BOISE — Idaho’s farming industry fared well during the state’s recently concluded 2017 legislative session.
The Idaho Legislature’s 105 members sided with agriculture on many issues, from water to field burning, dyed fuel, immigration and additional funding for research.
“We didn’t have any big-ticket items ... but we did have a lot of different issues” that legislators supported ag on, said Roger Batt, who represents several farm groups at the legislature.
Additional funding to strengthen Idaho’s transportation infrastructure was hailed by ag industry leaders as one of the session’s main achievements.
Food Producers of Idaho, which represents 40 ag groups, sent a letter to lawmakers pointing out how important transportation is to the state’s farmers and ranchers.
“Idaho’s agriculture industry depends upon local, state and federal highways to move product from farm to market and from market to consumers,” the letter stated. “We cannot maintain a viable and aggressive agriculture sector without an adequate transportation infrastructure.”
Legislators approved a bill that will provide $300 million to upgrade important transportation arteries, including widening a bottleneck stretch of Interstate 84 near Nampa that is an important thoroughfare for a lot of Idaho farm commodities, including grain, potatoes, cattle and sugar beets.
“There are a lot of ag commodities that travel that freeway,” said Sen. Mark Harris, a Republican rancher from Soda Springs. “I think the transportation bill was a big plus for agriculture.”
Another big win for the industry was a bill that codifies into state law a 2007 Idaho Supreme Court ruling on who owns stock watering rights on federally administered land.
Siding with two Owyhee County ranchers, the court ruled that the U.S. Bureau of Land Management can’t own the rangeland water rights because it doesn’t own cattle and therefore can’t put the water to beneficial use.
Senate Bill 1111 opens the door for potentially thousands of Idaho ranchers to file deferred claims to those rights. Companion legislation lays out the process for filing a claim.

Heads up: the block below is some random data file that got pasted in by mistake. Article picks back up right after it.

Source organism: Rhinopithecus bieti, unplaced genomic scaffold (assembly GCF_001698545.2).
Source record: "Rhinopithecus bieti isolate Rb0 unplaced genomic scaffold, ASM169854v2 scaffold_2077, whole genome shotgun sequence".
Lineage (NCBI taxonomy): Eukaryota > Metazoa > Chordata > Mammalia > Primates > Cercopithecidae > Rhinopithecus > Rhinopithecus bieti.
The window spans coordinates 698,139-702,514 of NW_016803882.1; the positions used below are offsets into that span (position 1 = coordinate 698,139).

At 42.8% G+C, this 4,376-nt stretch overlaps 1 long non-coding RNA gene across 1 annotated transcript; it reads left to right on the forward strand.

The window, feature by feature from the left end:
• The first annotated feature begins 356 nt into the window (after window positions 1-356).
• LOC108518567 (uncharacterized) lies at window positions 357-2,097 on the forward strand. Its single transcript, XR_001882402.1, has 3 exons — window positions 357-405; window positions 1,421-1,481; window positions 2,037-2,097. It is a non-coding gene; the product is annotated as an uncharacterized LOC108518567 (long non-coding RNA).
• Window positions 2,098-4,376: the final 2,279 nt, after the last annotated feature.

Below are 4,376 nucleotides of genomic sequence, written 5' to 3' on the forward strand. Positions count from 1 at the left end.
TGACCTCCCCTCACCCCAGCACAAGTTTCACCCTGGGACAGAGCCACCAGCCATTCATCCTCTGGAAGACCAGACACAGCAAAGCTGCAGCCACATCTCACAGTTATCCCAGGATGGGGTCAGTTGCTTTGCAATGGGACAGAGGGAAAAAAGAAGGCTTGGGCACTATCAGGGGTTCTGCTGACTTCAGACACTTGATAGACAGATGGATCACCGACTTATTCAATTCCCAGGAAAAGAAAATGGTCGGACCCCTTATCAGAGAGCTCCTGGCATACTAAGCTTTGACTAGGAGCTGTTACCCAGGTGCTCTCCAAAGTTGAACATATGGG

A large chunk of Idaho is federally owned and water is the key to using that land, Harris said. “Those bills protect those water rights that people depend on.”
A bill that would have done away with Idaho’s dyed fuel program and required people who use the diesel fuel, such as farmers and ranchers, to pay the taxes on it up front and apply for a tax refund never made it out of committee.
Dyed fuel is used heavily in agriculture and is exempt from state and federal taxes because it’s only for off-road use.
“That was a ridiculous idea to begin with,” Idaho Farm Bureau Federation Director of Governmental Affairs Russ Hendricks said about the proposed bill to end the program. “We were very glad that bill was withdrawn.”
Idaho lawmakers approved an additional $1.85 million for University of Idaho’s College of Agricultural and Life Sciences. The money will be used to fund major lab renovations and new graduate student housing at some of the college’s ag research stations.
“These upgrades — plus the addition of housing for graduate students — are desperately needed at many of our research and extension centers throughout Idaho,” said FPI Executive Director Rick Waitley.
CALS also got $10 million for its proposed $45 million livestock and agricultural research facility in the Magic Valley area.
Legislators approved an 11 percent increase in the Idaho State Department of Agriculture’s overall budget, with most of the additional money going to buttress efforts to prevent quagga mussels from invading Idaho waterways.
The legislature also approved $750,000 that will be used by the ISDA and Idaho Brand Board to develop animal tracking software to electronically manage animal identification numbers and livestock movement data.
The system will allow the two agencies to switch from a paper- to computer-based system and will involve no new rules or regulations, said Idaho Brand Inspector Larry Hayhurst.
Legislators supported a bill designed to ensure the number of allowable field burning days in Idaho isn’t drastically reduced and approved $500,000 in ongoing funds that can be used by farmers to implement voluntary best management practices to improve water quality.
Idaho’s dairy industry also helped beat back an immigration enforcement bill that some farm groups worried could have had a chilling effect on the agricultural industry’s foreign-born labor force.
The legislative body also supported four bills backed by Idaho irrigators challenging Oregon’s attempt to reintroduce endangered fish into the Snake River watershed in Idaho.